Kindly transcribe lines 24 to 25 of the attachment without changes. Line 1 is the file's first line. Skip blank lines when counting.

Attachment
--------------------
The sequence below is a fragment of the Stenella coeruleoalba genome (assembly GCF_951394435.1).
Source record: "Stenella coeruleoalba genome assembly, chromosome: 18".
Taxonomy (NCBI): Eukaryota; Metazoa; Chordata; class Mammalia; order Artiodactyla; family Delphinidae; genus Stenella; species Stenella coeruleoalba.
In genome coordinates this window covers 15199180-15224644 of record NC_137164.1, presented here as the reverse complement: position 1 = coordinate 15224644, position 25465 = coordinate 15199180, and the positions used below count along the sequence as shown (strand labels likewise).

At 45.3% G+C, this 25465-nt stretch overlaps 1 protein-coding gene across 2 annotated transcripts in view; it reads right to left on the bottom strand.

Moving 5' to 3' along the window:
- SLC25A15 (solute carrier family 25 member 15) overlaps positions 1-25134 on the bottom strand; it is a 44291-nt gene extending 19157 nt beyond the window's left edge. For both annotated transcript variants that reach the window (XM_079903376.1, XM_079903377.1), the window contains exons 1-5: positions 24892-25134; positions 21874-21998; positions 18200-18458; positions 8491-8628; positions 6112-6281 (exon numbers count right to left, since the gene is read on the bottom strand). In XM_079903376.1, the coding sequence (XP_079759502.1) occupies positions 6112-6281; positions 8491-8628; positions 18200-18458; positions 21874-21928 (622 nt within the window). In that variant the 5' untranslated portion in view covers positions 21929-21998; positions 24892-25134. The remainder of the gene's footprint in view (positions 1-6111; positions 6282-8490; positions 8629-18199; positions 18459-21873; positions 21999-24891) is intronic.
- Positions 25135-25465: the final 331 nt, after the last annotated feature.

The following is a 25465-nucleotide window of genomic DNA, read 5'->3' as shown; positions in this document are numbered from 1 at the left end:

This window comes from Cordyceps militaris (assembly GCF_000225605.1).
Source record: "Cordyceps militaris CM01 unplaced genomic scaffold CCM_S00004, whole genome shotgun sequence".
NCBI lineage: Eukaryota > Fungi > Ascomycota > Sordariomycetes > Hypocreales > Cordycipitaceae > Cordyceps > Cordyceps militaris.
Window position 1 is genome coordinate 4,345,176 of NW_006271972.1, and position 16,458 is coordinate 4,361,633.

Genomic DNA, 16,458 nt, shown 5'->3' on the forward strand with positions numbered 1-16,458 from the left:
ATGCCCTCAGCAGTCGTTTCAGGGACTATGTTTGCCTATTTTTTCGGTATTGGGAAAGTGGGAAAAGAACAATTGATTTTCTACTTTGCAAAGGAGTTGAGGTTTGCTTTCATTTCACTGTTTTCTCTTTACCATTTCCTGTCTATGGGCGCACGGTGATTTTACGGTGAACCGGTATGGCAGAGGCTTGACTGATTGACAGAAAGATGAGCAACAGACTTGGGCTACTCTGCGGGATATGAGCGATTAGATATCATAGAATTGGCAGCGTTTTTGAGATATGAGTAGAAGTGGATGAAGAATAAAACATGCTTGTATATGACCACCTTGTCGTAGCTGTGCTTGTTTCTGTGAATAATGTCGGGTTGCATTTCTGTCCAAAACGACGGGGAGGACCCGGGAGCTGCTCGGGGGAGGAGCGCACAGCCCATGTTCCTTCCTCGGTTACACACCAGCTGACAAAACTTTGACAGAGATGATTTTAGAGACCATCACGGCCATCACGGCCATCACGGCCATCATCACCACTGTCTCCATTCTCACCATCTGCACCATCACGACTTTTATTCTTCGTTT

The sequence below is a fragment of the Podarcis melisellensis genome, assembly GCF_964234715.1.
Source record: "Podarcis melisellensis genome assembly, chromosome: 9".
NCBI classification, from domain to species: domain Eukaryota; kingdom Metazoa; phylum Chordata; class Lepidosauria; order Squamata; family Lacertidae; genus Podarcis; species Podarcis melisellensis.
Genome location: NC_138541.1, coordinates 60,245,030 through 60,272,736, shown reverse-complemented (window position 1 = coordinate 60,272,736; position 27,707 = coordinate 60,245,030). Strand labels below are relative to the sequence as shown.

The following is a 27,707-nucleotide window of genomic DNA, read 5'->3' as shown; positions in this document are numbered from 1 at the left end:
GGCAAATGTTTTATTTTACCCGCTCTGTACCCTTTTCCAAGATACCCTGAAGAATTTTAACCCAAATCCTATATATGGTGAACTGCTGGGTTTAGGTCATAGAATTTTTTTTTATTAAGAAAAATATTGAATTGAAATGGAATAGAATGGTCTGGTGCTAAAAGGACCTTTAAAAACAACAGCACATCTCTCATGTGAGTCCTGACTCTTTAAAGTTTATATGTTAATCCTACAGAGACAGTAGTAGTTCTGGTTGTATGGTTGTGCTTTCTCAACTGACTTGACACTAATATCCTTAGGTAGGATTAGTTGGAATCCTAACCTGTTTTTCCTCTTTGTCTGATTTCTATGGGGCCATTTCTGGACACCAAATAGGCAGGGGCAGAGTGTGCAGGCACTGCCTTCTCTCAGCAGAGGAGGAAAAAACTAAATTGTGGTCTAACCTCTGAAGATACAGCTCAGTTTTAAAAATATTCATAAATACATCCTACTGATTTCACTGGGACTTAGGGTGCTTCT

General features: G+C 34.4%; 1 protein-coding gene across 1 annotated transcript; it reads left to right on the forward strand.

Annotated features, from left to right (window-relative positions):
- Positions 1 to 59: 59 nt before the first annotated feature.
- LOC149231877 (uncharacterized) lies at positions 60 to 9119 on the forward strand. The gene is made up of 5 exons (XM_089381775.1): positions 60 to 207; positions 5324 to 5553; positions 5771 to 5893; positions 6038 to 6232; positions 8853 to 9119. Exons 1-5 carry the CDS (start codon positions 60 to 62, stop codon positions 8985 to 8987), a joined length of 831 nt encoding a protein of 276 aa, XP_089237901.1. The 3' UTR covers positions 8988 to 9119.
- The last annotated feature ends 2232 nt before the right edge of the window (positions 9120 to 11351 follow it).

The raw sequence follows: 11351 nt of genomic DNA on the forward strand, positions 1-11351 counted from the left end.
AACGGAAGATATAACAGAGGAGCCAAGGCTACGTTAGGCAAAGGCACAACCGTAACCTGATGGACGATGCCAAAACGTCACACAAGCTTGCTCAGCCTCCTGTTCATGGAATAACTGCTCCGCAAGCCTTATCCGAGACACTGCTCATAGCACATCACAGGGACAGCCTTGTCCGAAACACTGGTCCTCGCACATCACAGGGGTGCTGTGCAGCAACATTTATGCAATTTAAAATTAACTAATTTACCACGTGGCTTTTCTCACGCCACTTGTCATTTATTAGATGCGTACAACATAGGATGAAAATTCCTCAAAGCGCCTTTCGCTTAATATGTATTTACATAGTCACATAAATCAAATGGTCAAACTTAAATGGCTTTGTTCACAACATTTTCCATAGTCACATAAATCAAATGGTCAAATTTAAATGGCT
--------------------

- Positions 1 to 59: 59 nt before the first annotated feature.
- LOC149231877 (uncharacterized) lies at positions 60 to 9119 on the forward strand. The gene is made up of 5 exons (XM_089381775.1): positions 60 to 207; positions 5324 to 5553; positions 5771 to 5893; positions 6038 to 6232; positions 8853 to 9119. Exons 1-5 carry the CDS (start codon positions 60 to 62, stop codon positions 8985 to 8987), a joined length of 831 nt encoding a protein of 276 aa, XP_089237901.1. The 3' UTR covers positions 8988 to 9119.